Talking to users is, for some people, one of the most intimidating things to do. It’s also one of the most important things to do and in this post, I’ll cover why and how to get started.
To me, succeeding in the long-term as a user-focused company is all about building out your own framework for talking to users, learning from your experiences as you go, and ensuring that you have buy-in from your team and leaders to do so.
In this post we’ll cover:
Why it’s important to talk to users
The two primary phases of user interviews and user research
If you’re somewhat familiar with the startup world, you’ve probably heard the phrase “Do Things That Don’t Scale”. It’s the title of a popular essay by Paul Graham, founder of the most popular startup accelerator, YCombinator.
The main point that Paul makes in his essay is that everyone should just go out and talk to users. But he also explains why very few do so:
“They'd rather sit at home writing code than go out and talk to a bunch of strangers and probably be rejected by most of them.”
Whether you’re starting a new business or pursuing to grow an existing one, this is true. Talking to users is a lot “harder” than simply looking at usage data or asking a friend, family member, or colleague for advice.
I know this very well, and here’s why…
The Failed Startup I Co-Founded
Quite a few years back, I started a small project with a few friends. The idea was that people could buy a share of their neighbors’ dinner. While I was studying, I found very little joy in cooking (still do). So if there was a way for me to get a nutritious, fresh meal close to my home, made by people living close to me, that would have been awesome.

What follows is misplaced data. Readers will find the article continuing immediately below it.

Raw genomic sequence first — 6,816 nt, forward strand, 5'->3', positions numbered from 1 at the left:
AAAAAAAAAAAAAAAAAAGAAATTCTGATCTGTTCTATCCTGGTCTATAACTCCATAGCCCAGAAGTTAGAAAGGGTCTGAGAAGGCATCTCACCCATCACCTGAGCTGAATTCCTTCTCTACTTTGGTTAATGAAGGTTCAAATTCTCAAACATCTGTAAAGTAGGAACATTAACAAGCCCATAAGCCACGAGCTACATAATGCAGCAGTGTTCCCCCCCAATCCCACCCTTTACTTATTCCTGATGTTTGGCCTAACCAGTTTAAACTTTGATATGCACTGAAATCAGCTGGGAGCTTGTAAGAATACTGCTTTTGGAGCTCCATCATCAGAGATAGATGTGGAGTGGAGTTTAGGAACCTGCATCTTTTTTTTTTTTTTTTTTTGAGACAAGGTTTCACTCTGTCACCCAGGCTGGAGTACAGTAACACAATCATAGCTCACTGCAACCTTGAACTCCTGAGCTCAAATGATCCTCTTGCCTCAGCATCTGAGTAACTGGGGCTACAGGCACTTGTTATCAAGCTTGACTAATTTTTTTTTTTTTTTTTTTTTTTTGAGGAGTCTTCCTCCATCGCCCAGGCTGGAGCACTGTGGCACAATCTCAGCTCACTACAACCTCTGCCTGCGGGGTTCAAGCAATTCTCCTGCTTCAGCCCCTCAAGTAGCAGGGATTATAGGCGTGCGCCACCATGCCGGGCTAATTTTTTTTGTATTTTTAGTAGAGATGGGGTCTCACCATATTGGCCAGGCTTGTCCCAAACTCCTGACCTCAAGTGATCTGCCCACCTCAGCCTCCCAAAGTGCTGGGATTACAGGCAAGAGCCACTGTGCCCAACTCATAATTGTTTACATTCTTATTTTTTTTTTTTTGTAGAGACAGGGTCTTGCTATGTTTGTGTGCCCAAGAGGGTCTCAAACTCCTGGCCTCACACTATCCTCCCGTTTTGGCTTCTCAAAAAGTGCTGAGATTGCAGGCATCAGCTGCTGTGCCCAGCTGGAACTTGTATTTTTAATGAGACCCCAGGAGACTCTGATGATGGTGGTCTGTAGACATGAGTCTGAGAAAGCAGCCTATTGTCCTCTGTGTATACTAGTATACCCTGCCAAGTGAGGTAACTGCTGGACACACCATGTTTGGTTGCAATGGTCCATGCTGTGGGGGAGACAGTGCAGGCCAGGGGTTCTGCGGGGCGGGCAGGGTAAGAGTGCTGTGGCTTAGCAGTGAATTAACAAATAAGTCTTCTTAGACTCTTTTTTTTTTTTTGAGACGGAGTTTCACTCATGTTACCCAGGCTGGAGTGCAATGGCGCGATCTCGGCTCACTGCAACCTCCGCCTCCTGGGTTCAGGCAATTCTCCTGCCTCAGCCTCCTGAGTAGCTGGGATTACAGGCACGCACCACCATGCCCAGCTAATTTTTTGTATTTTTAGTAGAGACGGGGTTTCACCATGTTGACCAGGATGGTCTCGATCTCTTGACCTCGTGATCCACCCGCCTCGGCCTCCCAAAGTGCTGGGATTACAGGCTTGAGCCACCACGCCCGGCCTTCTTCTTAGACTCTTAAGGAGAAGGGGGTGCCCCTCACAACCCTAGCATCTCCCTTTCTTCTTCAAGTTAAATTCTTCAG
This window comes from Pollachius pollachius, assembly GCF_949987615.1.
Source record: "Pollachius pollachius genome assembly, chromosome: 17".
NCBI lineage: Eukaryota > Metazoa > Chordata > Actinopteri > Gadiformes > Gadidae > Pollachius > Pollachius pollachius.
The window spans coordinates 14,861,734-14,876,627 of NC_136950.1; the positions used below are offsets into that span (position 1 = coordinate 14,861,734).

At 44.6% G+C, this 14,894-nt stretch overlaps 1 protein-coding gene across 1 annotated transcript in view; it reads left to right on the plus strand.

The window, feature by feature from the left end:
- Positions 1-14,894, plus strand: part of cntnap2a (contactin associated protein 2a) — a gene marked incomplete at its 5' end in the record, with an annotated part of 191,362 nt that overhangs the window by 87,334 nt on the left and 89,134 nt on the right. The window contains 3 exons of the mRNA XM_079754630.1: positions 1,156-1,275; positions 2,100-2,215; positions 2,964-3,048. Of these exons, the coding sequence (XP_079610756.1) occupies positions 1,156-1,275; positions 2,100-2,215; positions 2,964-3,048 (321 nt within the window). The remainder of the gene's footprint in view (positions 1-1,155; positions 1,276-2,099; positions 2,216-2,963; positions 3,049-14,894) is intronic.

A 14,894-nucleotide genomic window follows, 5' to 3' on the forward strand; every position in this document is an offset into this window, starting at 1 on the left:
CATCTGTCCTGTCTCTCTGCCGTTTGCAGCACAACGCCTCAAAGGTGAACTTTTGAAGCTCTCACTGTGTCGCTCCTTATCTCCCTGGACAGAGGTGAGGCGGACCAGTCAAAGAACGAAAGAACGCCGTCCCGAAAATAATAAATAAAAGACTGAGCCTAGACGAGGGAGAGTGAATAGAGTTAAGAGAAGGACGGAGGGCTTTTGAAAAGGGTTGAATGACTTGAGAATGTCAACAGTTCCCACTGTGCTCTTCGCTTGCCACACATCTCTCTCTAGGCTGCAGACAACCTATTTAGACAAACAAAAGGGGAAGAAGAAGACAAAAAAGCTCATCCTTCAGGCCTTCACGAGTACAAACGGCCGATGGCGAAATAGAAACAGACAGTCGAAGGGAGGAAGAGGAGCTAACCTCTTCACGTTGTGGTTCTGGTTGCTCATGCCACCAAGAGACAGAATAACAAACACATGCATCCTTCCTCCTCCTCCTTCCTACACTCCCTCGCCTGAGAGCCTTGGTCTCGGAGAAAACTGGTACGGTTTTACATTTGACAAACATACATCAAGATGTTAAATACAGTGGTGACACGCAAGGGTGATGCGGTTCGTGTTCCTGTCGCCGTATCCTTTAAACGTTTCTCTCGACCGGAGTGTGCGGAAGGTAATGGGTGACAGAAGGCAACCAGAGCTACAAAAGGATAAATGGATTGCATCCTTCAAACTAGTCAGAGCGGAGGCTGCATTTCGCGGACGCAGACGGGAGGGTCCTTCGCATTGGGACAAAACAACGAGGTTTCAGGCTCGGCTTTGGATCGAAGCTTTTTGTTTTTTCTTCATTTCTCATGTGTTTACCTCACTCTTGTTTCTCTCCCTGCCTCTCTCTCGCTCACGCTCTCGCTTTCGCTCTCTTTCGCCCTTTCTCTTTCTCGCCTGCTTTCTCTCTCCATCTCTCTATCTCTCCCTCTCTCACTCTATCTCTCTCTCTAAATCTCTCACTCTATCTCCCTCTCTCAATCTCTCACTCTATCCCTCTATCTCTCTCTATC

One of the first things we did when we started the project was to design the interface of the app we were going to build. We set up a landing page and posted launch posts, etc. on social media to drive initial traffic to it.
What we didn’t do was talk with those who signed up. We just thought we’d keep them on a launch list and blast send emails to that list as soon as we had a product ready.
Close friends and family of ours gave great hints as to why the product/market fit just wasn’t there yet. But we kept going and told ourselves that they just weren’t the target audience.
That, or that they just needed a little more convincing (red light signal).
I eventually left the project as the rest of the team and I had some difficulties working together. The remaining team actually went on and raised some seed money and got national TV coverage.
But the project never took off and I attribute one single thing to why it didn’t make it further than that; not talking enough to users.
We should have validated the problem with a lot more users and used those as our initial pool of people to get feedback.
My guess is that our proposed value proposition was a bit off and that users might have liked an approach slightly different and maybe more in line with traditional takeaway.
Our mistake was that we were insanely focused on building a solution that wasn’t solving a big or clear enough problem. Let alone one that people would pay us money to solve.
Enough with the lookbacks. Let’s dive into the two main phases of user interviews and research.
Understanding The Different Phases Of User Interviews
You can divide user research into two primary categories:
Talking to users for product/market-fit and feature development
Talking to users to test user experience and interface
The double-diamond model has often been referenced as a great way to grasp how experts think about talking to users.
The first diamond is about finding the right customers and making sure you’re solving their problems. The next is about testing whether your solution actually matches their wants and needs. Discovery. Delivery.
Finding Product/Market-Fit And Building Features
While many would claim, especially those claiming to be data-driven, that their churn cohort data would tell you if they’ve found product/market fit, actually talking to users is so much better.
In the early days, before building anything, one of the frameworks you could follow is the one Mitch, Partner at Y Combinator, talks about in his Youtube video. He suggests you start off by asking your potential customers: